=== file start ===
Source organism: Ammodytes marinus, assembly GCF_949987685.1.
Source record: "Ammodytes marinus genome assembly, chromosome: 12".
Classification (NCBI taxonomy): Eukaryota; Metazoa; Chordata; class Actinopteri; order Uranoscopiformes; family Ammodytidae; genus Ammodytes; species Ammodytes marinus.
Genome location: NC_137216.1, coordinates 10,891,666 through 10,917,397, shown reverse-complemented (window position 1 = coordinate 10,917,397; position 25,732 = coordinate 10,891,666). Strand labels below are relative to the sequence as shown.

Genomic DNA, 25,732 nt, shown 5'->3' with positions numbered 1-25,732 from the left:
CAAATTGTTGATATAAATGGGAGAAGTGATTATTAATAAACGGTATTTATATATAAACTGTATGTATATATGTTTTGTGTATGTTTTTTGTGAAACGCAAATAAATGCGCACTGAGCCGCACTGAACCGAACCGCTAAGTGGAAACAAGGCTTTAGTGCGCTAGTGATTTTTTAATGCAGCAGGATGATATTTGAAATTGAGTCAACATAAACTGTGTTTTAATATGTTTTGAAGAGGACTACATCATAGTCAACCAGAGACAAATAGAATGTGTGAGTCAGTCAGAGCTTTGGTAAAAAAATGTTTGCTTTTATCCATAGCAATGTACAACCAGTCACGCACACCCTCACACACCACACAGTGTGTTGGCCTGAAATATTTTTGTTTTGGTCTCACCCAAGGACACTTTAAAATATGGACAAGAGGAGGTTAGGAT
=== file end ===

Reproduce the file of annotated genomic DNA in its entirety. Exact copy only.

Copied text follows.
Source organism: Ammodytes marinus, assembly GCF_949987685.1.
Source record: "Ammodytes marinus genome assembly, chromosome: 12".
Classification (NCBI taxonomy): Eukaryota; Metazoa; Chordata; class Actinopteri; order Uranoscopiformes; family Ammodytidae; genus Ammodytes; species Ammodytes marinus.
Genome location: NC_137216.1, coordinates 10,891,666 through 10,917,397, shown reverse-complemented (window position 1 = coordinate 10,917,397; position 25,732 = coordinate 10,891,666). Strand labels below are relative to the sequence as shown.

Genomic DNA, 25,732 nt, shown 5'->3' with positions numbered 1-25,732 from the left:
CAAATTGTTGATATAAATGGGAGAAGTGATTATTAATAAACGGTATTTATATATAAACTGTATGTATATATGTTTTGTGTATGTTTTTTGTGAAACGCAAATAAATGCGCACTGAGCCGCACTGAACCGAACCGCTAAGTGGAAACAAGGCTTTAGTGCGCTAGTGATTTTTTAATGCAGCAGGATGATATTTGAAATTGAGTCAACATAAACTGTGTTTTAATATGTTTTGAAGAGGACTACATCATAGTCAACCAGAGACAAATAGAATGTGTGAGTCAGTCAGAGCTTTGGTAAAAAAATGTTTGCTTTTATCCATAGCAATGTACAACCAGTCACGCACACCCTCACACACCACACAGTGTGTTGGCCTGAAATATTTTTGTTTTGGTCTCACCCAAGGACACTTTAAAATATGGACAAGAGGAGGTTAGGAT